The Abdul Latif Jameel Clinic for Machine Learning in Health at the Massachusetts Institute of Technology (MIT) is forging a long-term partnership with Sanofi. The research teams will work together to develop and apply artificial (AI) and machine learning (ML) technology to advance drug discovery, development of treatments and other projects.
Outsourcing-Pharma (OSP) recently discussed the partnership with Ignacio Fuentes (IF), managing director at the Jameel Clinic, as well as how advanced technologies like ML and AI are transforming the life-sciences landscape.
OSP: Could you please provide an overview of how machine learning and its various applications has evolved in recent years?
IF: Machine learning has evolved at a blistering pace over the past few years, accelerated by smarter model architectures, larger datasets, and larger compute capabilities.
On the natural language processing side, models have gained a stronger ability to mimic human language by generating increasingly natural sentences, as well as a better understanding of language. On the computer vision side of machine learning, there have been many advancements in image segmentation, where models can pick out all the different objects in a natural scene.
Smarter architectures have also allowed models to decide what parts of an image or video it should attend to.
More recently, there has been a strong push to develop models that require very little supervision, where we no longer have to tell models explicitly whether something is this or that. In a similar vein, there have also been advances in developing models that can learn from few examples, as opposed to requiring millions of examples in order to learn and achieve high performance.
Inspired by how humans learn their behavior, reinforcement learning has also enjoyed success in training models on increasingly complex tasks (from dynamically modulating the temperature of a warehouse to playing Atari games). In fact, the list of developments goes on — whether it’s to generate realistically-looking images, design secure and private models, or remove acquired biases from models’ predictions. There has been a flurry of developments over the past few years.
OSP: Specifically, how has ML been applied in healthcare research and innovation?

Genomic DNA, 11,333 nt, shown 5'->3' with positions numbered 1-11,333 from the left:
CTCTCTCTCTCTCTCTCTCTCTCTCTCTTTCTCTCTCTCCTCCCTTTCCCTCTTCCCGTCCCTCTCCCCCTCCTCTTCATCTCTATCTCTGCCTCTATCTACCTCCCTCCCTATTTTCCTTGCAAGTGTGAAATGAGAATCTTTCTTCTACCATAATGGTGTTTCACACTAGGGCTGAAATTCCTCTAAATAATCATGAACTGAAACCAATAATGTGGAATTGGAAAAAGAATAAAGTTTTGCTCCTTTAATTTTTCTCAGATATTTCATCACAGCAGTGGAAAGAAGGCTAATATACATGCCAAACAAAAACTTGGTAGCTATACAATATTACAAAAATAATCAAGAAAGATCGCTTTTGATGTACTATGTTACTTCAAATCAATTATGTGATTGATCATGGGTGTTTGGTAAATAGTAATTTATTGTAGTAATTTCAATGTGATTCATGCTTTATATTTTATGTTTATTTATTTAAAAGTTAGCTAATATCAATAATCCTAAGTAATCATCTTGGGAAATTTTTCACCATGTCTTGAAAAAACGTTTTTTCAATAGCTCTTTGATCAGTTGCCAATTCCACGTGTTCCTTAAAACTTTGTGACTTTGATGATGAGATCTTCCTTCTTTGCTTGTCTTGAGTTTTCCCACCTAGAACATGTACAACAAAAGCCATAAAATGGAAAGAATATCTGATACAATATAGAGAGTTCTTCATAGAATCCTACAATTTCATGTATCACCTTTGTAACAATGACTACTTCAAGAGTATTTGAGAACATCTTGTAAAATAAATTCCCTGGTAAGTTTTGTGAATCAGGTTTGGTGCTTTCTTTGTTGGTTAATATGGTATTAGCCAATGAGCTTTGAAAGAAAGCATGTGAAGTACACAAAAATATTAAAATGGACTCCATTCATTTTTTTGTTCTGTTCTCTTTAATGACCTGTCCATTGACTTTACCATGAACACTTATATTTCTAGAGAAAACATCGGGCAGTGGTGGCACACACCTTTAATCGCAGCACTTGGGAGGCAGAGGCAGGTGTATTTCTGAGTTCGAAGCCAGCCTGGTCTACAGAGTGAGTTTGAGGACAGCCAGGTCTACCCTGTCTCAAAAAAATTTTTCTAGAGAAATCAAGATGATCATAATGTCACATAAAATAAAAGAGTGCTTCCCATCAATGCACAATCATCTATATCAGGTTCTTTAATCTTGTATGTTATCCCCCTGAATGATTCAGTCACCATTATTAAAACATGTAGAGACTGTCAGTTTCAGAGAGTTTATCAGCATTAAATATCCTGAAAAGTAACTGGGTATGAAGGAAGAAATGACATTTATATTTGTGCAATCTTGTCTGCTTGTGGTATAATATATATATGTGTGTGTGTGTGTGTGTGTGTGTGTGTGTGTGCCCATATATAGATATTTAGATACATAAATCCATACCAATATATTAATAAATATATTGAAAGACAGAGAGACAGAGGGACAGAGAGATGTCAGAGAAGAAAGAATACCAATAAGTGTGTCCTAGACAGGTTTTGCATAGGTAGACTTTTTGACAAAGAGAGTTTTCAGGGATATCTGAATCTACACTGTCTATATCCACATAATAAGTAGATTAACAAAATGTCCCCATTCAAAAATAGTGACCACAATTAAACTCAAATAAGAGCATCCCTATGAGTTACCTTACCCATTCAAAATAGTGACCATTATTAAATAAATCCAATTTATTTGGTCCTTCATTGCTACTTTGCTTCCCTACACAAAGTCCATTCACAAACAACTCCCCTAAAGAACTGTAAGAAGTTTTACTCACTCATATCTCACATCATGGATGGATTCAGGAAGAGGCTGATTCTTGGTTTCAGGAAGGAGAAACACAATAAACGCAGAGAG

IF: In healthcare, ML has been primarily applied to areas where the data is rich and available. Since some cancer screens are standardized (mammography is the quintessential example), there have been deep learning models developed for detecting breast cancer and lung cancers. Models have also been built to diagnose respiratory illnesses from chest X-rays, classify cardiac arrhythmias from EKGs, and predict malignant tissues from histopathology slides.
There has also been work on the basic side of healthcare. For instance, models are getting increasingly better at predicting protein folding, discovering new drugs, and characterizing the function of genes. The innovation in this space is certainly just beginning.
OSP: How did the Jameel Clinic come to partner with Sanofi? Have your two organizations collaborated in the past?
IF: MIT has collaborated with Sanofi in the past but this is the first time that Jameel Clinic, an MIT machine learning initiative in health care, has established a collaboration with Sanofi. It was a matter of timing and opportunity, with Jameel Clinic expanding its research work in therapeutics AI and Sanofi looking for an opportunity to be a more active player in the MIT Boston pharma and biotech ecosystem.
OSP: Is there anything you’d like to add about the collaboration, the clinic, your other work, etc?
IF: This is a great opportunity for a partnership of this nature. Jameel Clinic has been very active in clinical and therapeutics AI, developing state of the art models that now, thanks to this collaboration, can be trained using unique proprietary datasets. A number of joint milestones including education programs and access to the MIT research community will enhance this collaboration over time.